Tuesday, March 20, 2012

"I Will Show Him How Much He Must Suffer..."

  I've been trying to meditate today on a verse that I came across in my tracing the origins of the Apostle Paul in my last post [1]. It struck me when I first read it some months ago, and it seems so apt for me to think about it now.

  It appears in the context of Christ's instructions to Ananias, one of his early disciples, regarding Saul of Tarsus after Saul had been struck blind while meeting Christ enroute to Damascus to persecute Christians there:

"But the Lord said to him, 'Go, for he is a chosen instrument of mine to carry my name before the Gentiles and kings and the children of Israel. For I will show him how much he must suffer for the sake of my name." - Acts 26:9-11, ESV

   I have read the book of Acts a number of times over the years, but that tiny verse has escaped my attention till now. It's strange how these little things in the Bible just jump out at me in the middle of my personal circumstances, when my own heart is wrestling with God and asking the question: "Why, Lord?"

   I feel a certain twitch in my heart as I read this verse. Maybe it's because verses in the Bible on pain, suffering and hardship seem alright to read from a distance and nod the head in agreement with, until they're actually being applied to us. As a colleague at work thinking about his own experiences remarked yesterday, "It's alright as long as it's happening to someone else and not to you". Suddenly, I know what he's talking about.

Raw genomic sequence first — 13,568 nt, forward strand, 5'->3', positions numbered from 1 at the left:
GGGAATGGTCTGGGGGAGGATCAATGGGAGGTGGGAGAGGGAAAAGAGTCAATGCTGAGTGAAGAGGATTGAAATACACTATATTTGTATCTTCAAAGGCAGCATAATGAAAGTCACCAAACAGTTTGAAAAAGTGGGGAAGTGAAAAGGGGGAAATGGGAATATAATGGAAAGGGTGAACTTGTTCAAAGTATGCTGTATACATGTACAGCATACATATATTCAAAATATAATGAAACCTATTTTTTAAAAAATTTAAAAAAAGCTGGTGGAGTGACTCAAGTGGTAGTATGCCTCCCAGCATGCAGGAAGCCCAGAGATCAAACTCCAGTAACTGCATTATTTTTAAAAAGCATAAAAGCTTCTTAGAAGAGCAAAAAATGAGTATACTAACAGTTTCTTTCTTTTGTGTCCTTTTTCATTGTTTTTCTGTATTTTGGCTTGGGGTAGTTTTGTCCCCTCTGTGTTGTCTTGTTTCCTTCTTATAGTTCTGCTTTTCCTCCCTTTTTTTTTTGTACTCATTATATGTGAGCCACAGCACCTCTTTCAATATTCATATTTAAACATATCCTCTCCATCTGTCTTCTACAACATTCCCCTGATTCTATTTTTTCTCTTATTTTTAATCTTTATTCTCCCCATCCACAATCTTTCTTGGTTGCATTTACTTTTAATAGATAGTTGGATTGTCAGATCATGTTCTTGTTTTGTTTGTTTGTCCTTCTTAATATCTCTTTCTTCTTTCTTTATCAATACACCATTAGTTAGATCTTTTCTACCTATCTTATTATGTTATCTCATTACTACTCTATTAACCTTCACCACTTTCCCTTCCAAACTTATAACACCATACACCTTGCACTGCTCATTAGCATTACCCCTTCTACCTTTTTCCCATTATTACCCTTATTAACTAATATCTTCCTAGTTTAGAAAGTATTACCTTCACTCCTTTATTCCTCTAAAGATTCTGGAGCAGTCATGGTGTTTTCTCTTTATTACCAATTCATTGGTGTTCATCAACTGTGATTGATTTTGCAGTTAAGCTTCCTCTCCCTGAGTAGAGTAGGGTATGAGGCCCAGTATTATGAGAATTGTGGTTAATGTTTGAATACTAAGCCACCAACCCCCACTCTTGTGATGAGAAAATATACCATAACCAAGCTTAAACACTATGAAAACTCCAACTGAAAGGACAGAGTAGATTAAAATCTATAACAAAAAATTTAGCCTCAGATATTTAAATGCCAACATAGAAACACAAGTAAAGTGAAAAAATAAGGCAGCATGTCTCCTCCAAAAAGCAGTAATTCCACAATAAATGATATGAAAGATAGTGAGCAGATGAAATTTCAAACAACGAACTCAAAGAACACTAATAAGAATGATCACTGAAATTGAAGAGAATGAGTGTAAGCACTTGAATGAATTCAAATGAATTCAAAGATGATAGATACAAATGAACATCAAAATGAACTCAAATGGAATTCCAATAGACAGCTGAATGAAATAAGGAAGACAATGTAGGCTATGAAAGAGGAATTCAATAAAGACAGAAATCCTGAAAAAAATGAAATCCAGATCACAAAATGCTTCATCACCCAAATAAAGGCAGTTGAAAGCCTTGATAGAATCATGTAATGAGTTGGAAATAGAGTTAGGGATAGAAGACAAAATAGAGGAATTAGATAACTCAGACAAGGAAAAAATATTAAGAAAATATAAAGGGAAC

Looking back at the verse suddenly makes me feel sorry for the Apostle Paul, having found out something about the rest of his life. It's not fun when God allows pain and suffering for a purpose in someone's life, especially those who want to follow and obey Him. I suppose it must have been even less appealing for the persecutor of the church who thought he was doing God a favour, only to discover that he was in the wrong and now being recruited by Christ into the ranks of His persecuted.

   But those verses aren't really about Paul, or the disciple named Ananaias. I want to ask myself the question which is probably more important for me to think about at the moment - what do they say about God, and what can I learn from it?

   I was struck by God's mentioning of Paul as His "chosen instrument". It meant that God deliberately and purposefully picked and chose Saul of Tarsus, the terrorist, the religious zealot and Pharisee. Saul didn't chose God. God chose him, even when he was persecuting Christ and His church. God chose to meet someone who was an enemy of His gospel, and Saul had no say in the matter. He couldn't even raise a single line of protest. It says something about the overwhelming, unstoppable power and authority of God to do as He wishes in mine and everyone else's life. God has His say, and His way, all the time. He has the power and authority to pick and choose who He wants, to do what He wants, when He wants. As much as we like to think and talk about ourselves as being "captains of our ship", "masters of our fate", "in control", "self-actualization", "self-made man/woman", "confident", "assertive", "secure", "achiever",  the reality is that we delude ourselves in subscribing to that kind of thinking. It is an illusion, because it does not describe the reality of God, and the reality of the world that we live in.